Getting around the ACC is not a huge issue. A near capacity crowd most of the time will, of course, bring heavy foot traffic in the concourses, however they are quite big and the traffic flows at a pretty decent clip. There are ample washroom facilities and washroom traffic also moves fairly quickly. Lineups at intermissions are common, however you will not spend the entire intermission in line for the washroom.
The investment for a Maple Leafs game is quite significant. It is difficult for the Leafs to offer an outstanding return for such a high investment.
It is very difficult for fans to find a seat in the ACC for under $100. According to fan price indexes for the 2014-2015 season, the Maple Leafs offered the highest fan cost in the entire NHL at $572. That cost was also significantly higher than the team that came in second place with $509. If you want to minimize your investment, some strategies to use would include catching a weeknight game, and avoiding other Canadian teams and Original Six teams. Also, consider purchasing tickets on the secondary market close to the date that you are planning to attend. However, it is important to remember that secondary market tickets are almost always in US dollars, which can be significantly more expensive than Canadian dollars. Parking is on the high side as well as concessions. Combined with the poor showing on the ice from 2014 through to the beginning of the 2015-2016 season and it is difficult to justify the cost that the fan incurs. Don't get me wrong, the Maple Leafs experience has improved significantly over the last 5 years, and the experience itself is a good one, but the price points make a Maple Leafs game more like a once in a lifetime experience rather than a regular entertainment option.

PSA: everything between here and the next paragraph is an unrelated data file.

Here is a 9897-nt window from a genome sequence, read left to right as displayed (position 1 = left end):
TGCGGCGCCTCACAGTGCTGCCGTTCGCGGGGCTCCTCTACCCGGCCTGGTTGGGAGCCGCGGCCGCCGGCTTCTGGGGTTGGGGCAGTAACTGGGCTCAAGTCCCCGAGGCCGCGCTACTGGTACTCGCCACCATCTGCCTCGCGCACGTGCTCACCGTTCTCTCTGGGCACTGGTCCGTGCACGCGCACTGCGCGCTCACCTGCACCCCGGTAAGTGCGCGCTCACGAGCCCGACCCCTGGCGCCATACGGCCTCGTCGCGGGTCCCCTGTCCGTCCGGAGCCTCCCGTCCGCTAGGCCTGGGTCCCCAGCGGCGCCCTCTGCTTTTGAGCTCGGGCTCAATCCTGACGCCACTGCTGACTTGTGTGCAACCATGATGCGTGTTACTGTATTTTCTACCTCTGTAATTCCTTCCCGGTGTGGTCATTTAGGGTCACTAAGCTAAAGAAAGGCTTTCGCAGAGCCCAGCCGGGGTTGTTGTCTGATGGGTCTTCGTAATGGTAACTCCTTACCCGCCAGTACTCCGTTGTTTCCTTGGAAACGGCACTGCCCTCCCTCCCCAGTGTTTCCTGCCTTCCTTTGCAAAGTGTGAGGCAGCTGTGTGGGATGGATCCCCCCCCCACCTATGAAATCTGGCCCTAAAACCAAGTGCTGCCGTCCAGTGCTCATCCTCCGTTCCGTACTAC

An extra mark for 99 seasons of Maple Leaf history and the deep traditions and history that go with it.
An extra mark for the continued effort to improve the fan experience at the Air Canada Centre.
An extra mark for the great rivalries the Leafs have with so many teams, Detroit, Buffalo, Ottawa and Montreal at the forefront.
It is said that competition is a good thing. It seems that in the Toronto sports market in 2015-2016 there is some newly found, significant competition threatening to push the Maple Leafs off of the top pedestal. It is a very positive sign to see that the Maple Leaf staff have not sat on their laurels and have been putting forth a consistent effort to improve the fan experience at the Air Canada Centre. How the market plays out only time will tell, but the Toronto Maple Leafs are not going to give up the top spot in Toronto without a fight!
Baseball has long been recognized as America’s Pastime, and on one special day each year a very important venue opens to allow anyone who wants to take part to come in and enjoy the spectacle. Fourth of July Field at Freedom Stadium did not host its first game in Cooperstown, but on the village greens of Lexington and Concord in the years preceding 1776. Like any new franchise, its early years were difficult and it has evolved into a league and world leader in the years since. Because of its limited home schedule, 4th of July Field’s opening day is celebrated with parades, fireworks, picnics and concerts. Opening day is also a day of optimism about the future and a celebration of the past.
There are no local food and drink entries. Help us build with your expertise!
There are no local entertainment entries. Help us build with your expertise!
There are no local lodging entries. Help us build with your expertise!